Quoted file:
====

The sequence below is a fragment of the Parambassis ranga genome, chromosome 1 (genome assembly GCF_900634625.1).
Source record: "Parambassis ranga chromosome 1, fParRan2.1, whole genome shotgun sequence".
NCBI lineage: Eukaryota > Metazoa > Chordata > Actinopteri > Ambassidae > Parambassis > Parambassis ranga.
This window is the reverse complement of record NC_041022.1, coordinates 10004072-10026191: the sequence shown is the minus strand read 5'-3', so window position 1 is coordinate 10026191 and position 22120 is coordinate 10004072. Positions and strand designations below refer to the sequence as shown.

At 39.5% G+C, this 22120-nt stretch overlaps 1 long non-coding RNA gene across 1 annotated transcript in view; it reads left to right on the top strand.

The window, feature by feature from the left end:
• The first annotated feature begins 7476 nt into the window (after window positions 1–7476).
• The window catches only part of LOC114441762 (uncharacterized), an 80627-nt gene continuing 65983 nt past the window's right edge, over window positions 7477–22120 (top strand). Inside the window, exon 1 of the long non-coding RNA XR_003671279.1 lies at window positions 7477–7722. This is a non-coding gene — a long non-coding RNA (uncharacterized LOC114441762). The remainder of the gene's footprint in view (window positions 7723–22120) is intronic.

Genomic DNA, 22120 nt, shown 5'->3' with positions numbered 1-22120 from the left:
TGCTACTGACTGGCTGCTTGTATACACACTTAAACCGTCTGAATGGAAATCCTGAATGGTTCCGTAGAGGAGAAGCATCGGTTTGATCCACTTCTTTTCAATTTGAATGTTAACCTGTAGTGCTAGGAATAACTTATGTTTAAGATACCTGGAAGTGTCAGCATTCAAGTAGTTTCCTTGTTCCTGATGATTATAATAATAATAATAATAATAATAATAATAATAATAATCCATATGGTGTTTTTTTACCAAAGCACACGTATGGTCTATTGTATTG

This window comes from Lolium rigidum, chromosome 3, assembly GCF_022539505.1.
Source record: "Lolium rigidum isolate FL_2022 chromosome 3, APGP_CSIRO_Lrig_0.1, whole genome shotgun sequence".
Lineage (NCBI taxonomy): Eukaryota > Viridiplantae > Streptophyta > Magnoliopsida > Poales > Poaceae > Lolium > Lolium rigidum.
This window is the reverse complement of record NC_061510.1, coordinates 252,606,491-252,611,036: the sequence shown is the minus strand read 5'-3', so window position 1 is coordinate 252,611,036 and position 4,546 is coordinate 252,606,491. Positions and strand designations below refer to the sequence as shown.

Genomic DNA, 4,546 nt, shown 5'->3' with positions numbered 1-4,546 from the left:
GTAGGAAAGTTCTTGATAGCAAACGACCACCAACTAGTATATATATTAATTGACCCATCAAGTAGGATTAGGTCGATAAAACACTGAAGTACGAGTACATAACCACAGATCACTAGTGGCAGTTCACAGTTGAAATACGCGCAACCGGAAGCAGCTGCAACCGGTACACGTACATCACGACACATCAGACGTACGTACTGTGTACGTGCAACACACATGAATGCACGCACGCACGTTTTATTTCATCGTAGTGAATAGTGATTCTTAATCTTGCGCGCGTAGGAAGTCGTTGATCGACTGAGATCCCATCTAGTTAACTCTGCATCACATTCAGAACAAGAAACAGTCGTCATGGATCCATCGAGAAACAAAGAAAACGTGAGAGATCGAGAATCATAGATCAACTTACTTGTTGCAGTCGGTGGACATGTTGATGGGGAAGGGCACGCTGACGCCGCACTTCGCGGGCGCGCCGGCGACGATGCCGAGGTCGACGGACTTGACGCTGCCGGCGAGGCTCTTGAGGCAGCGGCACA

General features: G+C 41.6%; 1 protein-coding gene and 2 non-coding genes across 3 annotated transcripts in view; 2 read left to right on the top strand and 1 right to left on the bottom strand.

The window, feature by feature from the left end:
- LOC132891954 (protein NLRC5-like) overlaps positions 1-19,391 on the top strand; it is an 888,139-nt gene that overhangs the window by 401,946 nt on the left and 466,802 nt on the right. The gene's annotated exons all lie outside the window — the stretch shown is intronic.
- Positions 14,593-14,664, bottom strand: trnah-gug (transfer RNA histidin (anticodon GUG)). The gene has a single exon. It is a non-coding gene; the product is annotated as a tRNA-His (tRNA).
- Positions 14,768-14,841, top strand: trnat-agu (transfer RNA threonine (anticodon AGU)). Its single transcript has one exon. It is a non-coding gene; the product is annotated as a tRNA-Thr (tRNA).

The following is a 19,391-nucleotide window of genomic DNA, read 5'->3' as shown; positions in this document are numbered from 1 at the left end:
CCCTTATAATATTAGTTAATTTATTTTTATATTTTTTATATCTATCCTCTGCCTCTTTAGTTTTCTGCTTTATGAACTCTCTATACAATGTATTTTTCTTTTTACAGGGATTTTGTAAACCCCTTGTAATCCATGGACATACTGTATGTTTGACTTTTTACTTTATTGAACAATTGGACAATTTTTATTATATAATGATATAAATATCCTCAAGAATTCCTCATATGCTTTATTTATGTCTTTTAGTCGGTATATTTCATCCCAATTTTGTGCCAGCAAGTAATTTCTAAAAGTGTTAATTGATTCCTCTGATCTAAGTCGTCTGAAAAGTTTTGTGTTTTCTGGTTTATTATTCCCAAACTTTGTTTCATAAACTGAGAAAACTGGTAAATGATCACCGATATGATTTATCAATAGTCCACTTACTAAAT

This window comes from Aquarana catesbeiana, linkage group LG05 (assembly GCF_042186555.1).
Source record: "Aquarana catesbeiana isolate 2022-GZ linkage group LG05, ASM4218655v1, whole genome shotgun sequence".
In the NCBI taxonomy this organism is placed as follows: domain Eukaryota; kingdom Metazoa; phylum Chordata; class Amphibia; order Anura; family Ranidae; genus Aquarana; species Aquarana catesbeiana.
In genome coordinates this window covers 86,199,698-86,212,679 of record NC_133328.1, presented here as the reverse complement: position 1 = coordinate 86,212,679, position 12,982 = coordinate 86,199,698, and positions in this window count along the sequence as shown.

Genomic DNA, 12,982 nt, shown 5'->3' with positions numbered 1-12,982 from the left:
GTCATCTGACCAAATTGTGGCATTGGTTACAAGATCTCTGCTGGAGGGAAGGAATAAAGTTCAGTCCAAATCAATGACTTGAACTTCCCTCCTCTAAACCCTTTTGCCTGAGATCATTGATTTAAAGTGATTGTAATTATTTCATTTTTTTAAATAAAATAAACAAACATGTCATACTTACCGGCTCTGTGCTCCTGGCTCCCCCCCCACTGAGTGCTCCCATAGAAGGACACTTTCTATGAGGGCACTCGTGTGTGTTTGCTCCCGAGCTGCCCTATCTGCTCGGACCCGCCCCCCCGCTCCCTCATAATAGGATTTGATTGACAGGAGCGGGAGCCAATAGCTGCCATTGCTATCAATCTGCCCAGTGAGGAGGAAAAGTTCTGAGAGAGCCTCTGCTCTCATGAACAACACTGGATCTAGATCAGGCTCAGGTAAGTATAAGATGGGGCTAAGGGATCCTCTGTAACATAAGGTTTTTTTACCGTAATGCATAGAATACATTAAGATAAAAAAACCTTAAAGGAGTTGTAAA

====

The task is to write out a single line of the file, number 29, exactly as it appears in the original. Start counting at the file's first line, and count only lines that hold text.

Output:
GTCATCTGACCAAATTGTGGCATTGGTTACAAGATCTCTGCTGGAGGGAAGGAATAAAGTTCAGTCCAAATCAATGACTTGAACTTCCCTCCTCTAAACCCTTTTGCCTGAGATCATTGATTTAAAGTGATTGTAATTATTTCATTTTTTTAAATAAAATAAACAAACATGTCATACTTACCGGCTCTGTGCTCCTGGCTCCCCCCCCACTGAGTGCTCCCATAGAAGGACACTTTCTATGAGGGCACTCGTGTGTGTTTGCTCCCGAGCTGCCCTATCTGCTCGGACCCGCCCCCCCGCTCCCTCATAATAGGATTTGATTGACAGGAGCGGGAGCCAATAGCTGCCATTGCTATCAATCTGCCCAGTGAGGAGGAAAAGTTCTGAGAGAGCCTCTGCTCTCATGAACAACACTGGATCTAGATCAGGCTCAGGTAAGTATAAGATGGGGCTAAGGGATCCTCTGTAACATAAGGTTTTTTTACCGTAATGCATAGAATACATTAAGATAAAAAAACCTTAAAGGAGTTGTAAA